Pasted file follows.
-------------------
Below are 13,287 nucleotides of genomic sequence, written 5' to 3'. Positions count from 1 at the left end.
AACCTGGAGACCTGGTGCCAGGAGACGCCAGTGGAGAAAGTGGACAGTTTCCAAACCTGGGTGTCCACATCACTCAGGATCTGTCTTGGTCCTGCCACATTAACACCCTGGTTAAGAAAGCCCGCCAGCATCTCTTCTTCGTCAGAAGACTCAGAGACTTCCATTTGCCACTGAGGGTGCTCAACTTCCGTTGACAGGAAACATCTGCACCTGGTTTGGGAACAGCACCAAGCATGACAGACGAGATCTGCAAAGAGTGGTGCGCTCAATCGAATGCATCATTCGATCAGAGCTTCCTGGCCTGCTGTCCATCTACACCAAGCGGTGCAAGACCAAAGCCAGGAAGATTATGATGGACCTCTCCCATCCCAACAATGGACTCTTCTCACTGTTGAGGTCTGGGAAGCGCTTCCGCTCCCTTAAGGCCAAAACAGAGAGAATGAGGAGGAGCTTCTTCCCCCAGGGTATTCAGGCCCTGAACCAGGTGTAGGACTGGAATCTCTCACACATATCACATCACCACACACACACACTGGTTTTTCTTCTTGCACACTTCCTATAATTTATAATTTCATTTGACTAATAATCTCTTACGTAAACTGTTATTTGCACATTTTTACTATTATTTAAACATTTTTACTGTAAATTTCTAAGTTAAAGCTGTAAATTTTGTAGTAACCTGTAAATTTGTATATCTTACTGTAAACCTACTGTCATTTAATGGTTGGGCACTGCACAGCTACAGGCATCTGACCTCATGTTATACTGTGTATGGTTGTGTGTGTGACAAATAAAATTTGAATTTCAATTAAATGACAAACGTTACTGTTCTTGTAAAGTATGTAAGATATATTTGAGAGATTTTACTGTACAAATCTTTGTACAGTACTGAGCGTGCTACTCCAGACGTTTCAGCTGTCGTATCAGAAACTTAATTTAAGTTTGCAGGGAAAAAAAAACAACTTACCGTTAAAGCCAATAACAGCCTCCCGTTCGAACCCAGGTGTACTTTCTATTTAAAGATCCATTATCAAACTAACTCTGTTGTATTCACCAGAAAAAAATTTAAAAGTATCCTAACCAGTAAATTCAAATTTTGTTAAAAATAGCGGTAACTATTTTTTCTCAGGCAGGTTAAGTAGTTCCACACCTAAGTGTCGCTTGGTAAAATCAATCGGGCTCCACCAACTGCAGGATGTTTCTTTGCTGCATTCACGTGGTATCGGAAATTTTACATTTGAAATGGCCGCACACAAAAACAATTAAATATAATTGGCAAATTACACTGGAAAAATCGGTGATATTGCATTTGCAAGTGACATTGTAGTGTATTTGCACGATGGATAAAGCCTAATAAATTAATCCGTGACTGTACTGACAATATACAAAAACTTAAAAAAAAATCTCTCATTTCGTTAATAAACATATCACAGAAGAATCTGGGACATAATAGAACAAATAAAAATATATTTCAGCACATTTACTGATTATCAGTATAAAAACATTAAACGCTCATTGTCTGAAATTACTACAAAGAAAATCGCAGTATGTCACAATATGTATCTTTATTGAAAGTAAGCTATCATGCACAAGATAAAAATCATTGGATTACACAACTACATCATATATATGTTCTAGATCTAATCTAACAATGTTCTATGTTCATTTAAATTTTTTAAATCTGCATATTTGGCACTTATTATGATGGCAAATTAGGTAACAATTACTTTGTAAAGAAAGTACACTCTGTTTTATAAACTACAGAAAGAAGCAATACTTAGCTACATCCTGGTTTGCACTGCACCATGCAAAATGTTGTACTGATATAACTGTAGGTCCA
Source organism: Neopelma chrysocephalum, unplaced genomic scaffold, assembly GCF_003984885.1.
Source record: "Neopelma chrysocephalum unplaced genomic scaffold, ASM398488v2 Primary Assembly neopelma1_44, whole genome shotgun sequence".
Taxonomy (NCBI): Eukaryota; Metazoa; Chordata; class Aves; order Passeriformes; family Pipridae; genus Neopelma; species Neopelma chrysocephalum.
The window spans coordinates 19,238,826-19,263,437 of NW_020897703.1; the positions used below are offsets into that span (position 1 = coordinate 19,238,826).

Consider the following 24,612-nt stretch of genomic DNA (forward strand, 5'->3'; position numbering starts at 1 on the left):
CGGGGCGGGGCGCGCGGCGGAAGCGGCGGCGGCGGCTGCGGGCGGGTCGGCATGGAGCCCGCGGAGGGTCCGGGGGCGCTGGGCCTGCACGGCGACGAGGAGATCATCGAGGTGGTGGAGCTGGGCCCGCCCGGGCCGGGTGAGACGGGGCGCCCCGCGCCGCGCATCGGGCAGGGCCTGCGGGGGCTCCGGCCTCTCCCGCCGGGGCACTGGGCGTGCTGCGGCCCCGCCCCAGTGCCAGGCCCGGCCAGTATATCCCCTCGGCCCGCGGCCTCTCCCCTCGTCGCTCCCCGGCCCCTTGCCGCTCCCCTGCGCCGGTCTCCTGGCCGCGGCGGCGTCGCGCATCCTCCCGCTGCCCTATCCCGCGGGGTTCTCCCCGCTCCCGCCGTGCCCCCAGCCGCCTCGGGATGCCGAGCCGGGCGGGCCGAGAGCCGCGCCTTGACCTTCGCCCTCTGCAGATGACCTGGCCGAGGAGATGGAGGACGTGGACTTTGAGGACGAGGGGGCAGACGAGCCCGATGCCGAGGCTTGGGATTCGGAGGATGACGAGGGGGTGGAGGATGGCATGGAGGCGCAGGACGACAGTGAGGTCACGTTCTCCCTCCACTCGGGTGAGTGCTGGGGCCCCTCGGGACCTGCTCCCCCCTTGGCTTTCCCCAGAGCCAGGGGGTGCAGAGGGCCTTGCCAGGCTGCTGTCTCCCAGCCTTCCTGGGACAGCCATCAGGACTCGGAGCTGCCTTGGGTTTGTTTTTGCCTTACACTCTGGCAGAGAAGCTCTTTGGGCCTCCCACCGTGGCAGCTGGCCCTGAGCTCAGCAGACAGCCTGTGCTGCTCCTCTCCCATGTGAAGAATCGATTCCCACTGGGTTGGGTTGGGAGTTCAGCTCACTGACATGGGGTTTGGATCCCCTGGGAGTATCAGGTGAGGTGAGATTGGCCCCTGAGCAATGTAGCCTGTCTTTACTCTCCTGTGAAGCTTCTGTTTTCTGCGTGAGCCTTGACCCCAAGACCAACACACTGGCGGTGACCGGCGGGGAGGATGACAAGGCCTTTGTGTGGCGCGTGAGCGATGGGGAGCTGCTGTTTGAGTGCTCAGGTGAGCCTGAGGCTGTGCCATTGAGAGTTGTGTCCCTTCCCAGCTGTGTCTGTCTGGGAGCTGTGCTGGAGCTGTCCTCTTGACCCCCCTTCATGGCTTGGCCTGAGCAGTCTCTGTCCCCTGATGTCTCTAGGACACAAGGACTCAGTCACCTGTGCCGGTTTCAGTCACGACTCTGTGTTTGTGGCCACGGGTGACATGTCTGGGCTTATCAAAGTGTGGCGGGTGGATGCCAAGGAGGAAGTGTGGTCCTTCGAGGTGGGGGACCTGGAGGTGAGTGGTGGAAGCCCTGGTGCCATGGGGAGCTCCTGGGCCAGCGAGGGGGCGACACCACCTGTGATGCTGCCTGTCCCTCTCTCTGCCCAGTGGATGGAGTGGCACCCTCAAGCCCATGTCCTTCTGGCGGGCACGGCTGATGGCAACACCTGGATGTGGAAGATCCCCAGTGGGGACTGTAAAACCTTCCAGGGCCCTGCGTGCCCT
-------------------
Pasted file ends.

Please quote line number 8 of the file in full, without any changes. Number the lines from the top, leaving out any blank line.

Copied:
CGGGGCGGGGCGCGCGGCGGAAGCGGCGGCGGCGGCTGCGGGCGGGTCGGCATGGAGCCCGCGGAGGGTCCGGGGGCGCTGGGCCTGCACGGCGACGAGGAGATCATCGAGGTGGTGGAGCTGGGCCCGCCCGGGCCGGGTGAGACGGGGCGCCCCGCGCCGCGCATCGGGCAGGGCCTGCGGGGGCTCCGGCCTCTCCCGCCGGGGCACTGGGCGTGCTGCGGCCCCGCCCCAGTGCCAGGCCCGGCCAGTATATCCCCTCGGCCCGCGGCCTCTCCCCTCGTCGCTCCCCGGCCCCTTGCCGCTCCCCTGCGCCGGTCTCCTGGCCGCGGCGGCGTCGCGCATCCTCCCGCTGCCCTATCCCGCGGGGTTCTCCCCGCTCCCGCCGTGCCCCCAGCCGCCTCGGGATGCCGAGCCGGGCGGGCCGAGAGCCGCGCCTTGACCTTCGCCCTCTGCAGATGACCTGGCCGAGGAGATGGAGGACGTGGACTTTGAGGACGAGGGGGCAGACGAGCCCGATGCCGAGGCTTGGGATTCGGAGGATGACGAGGGGGTGGAGGATGGCATGGAGGCGCAGGACGACAGTGAGGTCACGTTCTCCCTCCACTCGGGTGAGTGCTGGGGCCCCTCGGGACCTGCTCCCCCCTTGGCTTTCCCCAGAGCCAGGGGGTGCAGAGGGCCTTGCCAGGCTGCTGTCTCCCAGCCTTCCTGGGACAGCCATCAGGACTCGGAGCTGCCTTGGGTTTGTTTTTGCCTTACACTCTGGCAGAGAAGCTCTTTGGGCCTCCCACCGTGGCAGCTGGCCCTGAGCTCAGCAGACAGCCTGTGCTGCTCCTCTCCCATGTGAAGAATCGATTCCCACTGGGTTGGGTTGGGAGTTCAGCTCACTGACATGGGGTTTGGATCCCCTGGGAGTATCAGGTGAGGTGAGATTGGCCCCTGAGCAATGTAGCCTGTCTTTACTCTCCTGTGAAGCTTCTGTTTTCTGCGTGAGCCTTGACCCCAAGACCAACACACTGGCGGTGACCGGCGGGGAGGATGACAAGGCCTTTGTGTGGCGCGTGAGCGATGGGGAGCTGCTGTTTGAGTGCTCAGGTGAGCCTGAGGCTGTGCCATTGAGAGTTGTGTCCCTTCCCAGCTGTGTCTGTCTGGGAGCTGTGCTGGAGCTGTCCTCTTGACCCCCCTTCATGGCTTGGCCTGAGCAGTCTCTGTCCCCTGATGTCTCTAGGACACAAGGACTCAGTCACCTGTGCCGGTTTCAGTCACGACTCTGTGTTTGTGGCCACGGGTGACATGTCTGGGCTTATCAAAGTGTGGCGGGTGGATGCCAAGGAGGAAGTGTGGTCCTTCGAGGTGGGGGACCTGGAGGTGAGTGGTGGAAGCCCTGGTGCCATGGGGAGCTCCTGGGCCAGCGAGGGGGCGACACCACCTGTGATGCTGCCTGTCCCTCTCTCTGCCCAGTGGATGGAGTGGCACCCTCAAGCCCATGTCCTTCTGGCGGGCACGGCTGATGGCAACACCTGGATGTGGAAGATCCCCAGTGGGGACTGTAAAACCTTCCAGGGCCCTGCGTGCCCT